The courts have not determined whether the duty established in the Revlon case to reasonably attempt to obtain the highest price in the sale of a company applies to a Minnesota corporation. Minnesota, unlike Delaware, has a statute that expressly provides that a Board of a Minnesota corporation may take into consideration not only the short term interests of the corporation.s shareholders, but also the shareholders. long term interests and the interests of the corporation.s employees, creditors, suppliers and customers, community and economic interests and societal interests. However, it is very possible that a court would determine that shareholder interests in the sale of the corporation should predominate over interests of other constituencies. Nevertheless, because of the Minnesota statute, the Board may consider long term interests of shareholders in lieu of their short term interests. The Board may conclude, for example, that a stock for stock merger will create more value in the long run to the shareholders than a higher cash proposal that pays the shareholders now but eliminates their stake in the company.
The Delaware courts consistently have stated that there is no "blueprint" for attempting to obtain the best price. One possibility, of course, is to retain a financial advisor (usually an investment banker) to contact the most likely buyers on a confidential basis and conduct an "auction" with those parties that express an interest in purchasing the business. This auction process is common and may be the optimal means of maximizing the sale price in many transactions. However, the auction process is not without its pitfalls. First, contacting numerous parties increases the risk that news of the potential sale will be publicly leaked before any buyer signs a definitive agreement. Such a leak customarily increases the anxiety of employees, customers and suppliers and may therefore have adverse operational consequences, even if a sale does not occur. A leak also prevents the seller from controlling the timing and nature of the disclosure. Moreover, early disclosure often causes the seller.s stock to spike and, if a sale is not completed, to plummet even below its "pre-leak" trading price. Another disadvantage of an auction is that certain potential buyers simply refuse to participate.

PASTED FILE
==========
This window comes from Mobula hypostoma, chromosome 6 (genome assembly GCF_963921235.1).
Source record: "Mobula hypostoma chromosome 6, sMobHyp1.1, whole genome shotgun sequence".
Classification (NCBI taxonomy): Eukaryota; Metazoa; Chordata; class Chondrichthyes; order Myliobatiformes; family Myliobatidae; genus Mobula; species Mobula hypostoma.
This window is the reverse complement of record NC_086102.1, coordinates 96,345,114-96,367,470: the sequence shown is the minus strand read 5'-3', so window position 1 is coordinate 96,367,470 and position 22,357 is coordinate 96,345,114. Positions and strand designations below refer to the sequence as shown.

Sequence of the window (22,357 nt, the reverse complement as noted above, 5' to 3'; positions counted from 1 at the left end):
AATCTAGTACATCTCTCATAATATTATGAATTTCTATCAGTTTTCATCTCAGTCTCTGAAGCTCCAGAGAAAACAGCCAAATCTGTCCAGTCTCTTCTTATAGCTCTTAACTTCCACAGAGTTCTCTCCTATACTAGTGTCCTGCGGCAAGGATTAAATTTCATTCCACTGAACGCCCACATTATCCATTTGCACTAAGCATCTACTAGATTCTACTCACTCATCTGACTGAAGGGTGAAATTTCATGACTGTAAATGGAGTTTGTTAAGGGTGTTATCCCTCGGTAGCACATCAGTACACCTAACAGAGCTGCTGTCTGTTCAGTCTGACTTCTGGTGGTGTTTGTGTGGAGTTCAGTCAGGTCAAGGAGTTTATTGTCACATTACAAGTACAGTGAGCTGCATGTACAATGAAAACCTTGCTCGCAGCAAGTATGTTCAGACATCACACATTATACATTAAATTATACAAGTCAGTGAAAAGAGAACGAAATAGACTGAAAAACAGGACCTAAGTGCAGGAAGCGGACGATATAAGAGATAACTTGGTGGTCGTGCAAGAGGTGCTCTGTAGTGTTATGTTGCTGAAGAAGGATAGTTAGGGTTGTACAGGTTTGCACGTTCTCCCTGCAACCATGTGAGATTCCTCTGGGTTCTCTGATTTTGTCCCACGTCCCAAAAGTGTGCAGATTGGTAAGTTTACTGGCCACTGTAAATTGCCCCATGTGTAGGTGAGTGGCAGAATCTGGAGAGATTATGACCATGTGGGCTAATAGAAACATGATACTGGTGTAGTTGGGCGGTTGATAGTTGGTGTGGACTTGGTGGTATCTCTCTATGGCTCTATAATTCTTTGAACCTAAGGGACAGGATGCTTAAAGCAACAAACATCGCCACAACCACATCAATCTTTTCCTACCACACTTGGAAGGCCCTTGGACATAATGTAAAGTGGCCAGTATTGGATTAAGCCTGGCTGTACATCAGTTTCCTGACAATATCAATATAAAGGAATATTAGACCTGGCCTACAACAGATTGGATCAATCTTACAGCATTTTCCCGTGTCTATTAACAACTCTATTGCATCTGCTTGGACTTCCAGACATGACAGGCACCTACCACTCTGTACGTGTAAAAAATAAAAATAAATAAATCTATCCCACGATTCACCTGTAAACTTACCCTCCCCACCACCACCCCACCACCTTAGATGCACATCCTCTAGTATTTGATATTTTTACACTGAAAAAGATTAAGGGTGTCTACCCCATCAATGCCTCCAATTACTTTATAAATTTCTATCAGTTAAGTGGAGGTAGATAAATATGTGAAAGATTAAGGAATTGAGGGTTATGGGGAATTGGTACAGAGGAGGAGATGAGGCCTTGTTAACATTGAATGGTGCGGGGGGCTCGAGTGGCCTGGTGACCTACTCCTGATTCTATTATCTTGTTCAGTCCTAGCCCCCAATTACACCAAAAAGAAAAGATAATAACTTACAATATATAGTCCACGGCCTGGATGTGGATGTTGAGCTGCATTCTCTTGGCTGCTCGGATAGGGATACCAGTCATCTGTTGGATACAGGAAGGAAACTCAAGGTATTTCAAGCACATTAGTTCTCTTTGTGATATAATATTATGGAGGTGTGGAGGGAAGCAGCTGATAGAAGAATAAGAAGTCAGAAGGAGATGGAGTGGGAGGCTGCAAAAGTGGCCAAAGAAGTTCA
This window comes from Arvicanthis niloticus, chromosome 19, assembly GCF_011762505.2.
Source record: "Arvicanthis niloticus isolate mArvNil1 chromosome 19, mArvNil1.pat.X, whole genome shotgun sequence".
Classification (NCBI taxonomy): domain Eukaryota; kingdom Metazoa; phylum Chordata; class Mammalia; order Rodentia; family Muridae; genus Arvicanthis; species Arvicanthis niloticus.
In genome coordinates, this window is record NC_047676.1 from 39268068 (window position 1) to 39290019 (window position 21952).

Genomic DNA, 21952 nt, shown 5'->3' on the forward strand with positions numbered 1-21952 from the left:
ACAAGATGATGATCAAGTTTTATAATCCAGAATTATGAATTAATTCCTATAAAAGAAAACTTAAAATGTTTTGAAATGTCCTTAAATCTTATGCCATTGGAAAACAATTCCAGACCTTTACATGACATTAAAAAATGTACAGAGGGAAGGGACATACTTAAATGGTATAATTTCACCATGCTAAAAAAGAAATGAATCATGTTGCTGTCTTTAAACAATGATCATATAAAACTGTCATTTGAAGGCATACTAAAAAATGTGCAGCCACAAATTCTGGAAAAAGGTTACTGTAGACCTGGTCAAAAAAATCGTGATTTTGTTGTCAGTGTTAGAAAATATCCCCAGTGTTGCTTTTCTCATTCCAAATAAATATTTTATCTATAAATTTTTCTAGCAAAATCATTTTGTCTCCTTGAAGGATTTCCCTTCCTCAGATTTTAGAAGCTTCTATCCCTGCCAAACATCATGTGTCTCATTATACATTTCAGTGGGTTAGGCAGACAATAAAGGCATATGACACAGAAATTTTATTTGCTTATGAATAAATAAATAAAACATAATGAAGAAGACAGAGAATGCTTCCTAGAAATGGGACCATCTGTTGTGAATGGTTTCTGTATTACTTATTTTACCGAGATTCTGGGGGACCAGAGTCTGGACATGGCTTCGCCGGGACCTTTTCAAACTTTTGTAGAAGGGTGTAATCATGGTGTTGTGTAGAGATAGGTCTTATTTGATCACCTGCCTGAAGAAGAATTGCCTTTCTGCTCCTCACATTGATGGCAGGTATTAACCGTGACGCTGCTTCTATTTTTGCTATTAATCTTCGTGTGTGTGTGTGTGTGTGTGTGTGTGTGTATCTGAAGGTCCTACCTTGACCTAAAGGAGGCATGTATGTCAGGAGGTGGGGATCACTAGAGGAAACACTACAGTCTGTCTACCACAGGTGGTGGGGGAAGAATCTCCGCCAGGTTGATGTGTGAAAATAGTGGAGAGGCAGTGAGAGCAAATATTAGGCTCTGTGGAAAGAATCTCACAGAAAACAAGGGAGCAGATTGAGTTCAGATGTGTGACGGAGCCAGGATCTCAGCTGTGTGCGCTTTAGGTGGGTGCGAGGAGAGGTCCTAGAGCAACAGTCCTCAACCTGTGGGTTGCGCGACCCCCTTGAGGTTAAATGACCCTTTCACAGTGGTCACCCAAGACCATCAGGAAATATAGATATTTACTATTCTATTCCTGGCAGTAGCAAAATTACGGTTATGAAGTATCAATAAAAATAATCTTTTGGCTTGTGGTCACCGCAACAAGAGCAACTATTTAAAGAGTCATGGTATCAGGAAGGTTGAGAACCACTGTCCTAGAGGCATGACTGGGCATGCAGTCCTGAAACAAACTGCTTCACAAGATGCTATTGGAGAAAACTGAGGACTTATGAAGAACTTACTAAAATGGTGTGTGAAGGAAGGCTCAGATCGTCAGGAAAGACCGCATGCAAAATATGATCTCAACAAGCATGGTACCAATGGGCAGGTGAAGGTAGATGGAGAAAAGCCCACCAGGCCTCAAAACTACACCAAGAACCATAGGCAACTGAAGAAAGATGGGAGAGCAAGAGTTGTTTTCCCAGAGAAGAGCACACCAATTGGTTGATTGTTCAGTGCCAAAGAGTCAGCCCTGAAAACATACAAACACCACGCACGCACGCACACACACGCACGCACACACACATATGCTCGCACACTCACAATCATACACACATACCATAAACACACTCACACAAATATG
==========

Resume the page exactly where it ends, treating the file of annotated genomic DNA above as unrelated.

At the opposite end of the scale from the "auction" process is the process of contacting, or being contacted by, a single potential buyer and negotiating with that buyer. Such a process decreases the risk of leaks and is usually less time-consuming than an auction. The disadvantage of such a process is that the seller normally cannot be confident, prior to signing an agreement with the buyer, that there are no other prospective buyers that might be willing to pay a higher purchase price or be willing to agree to more attractive terms.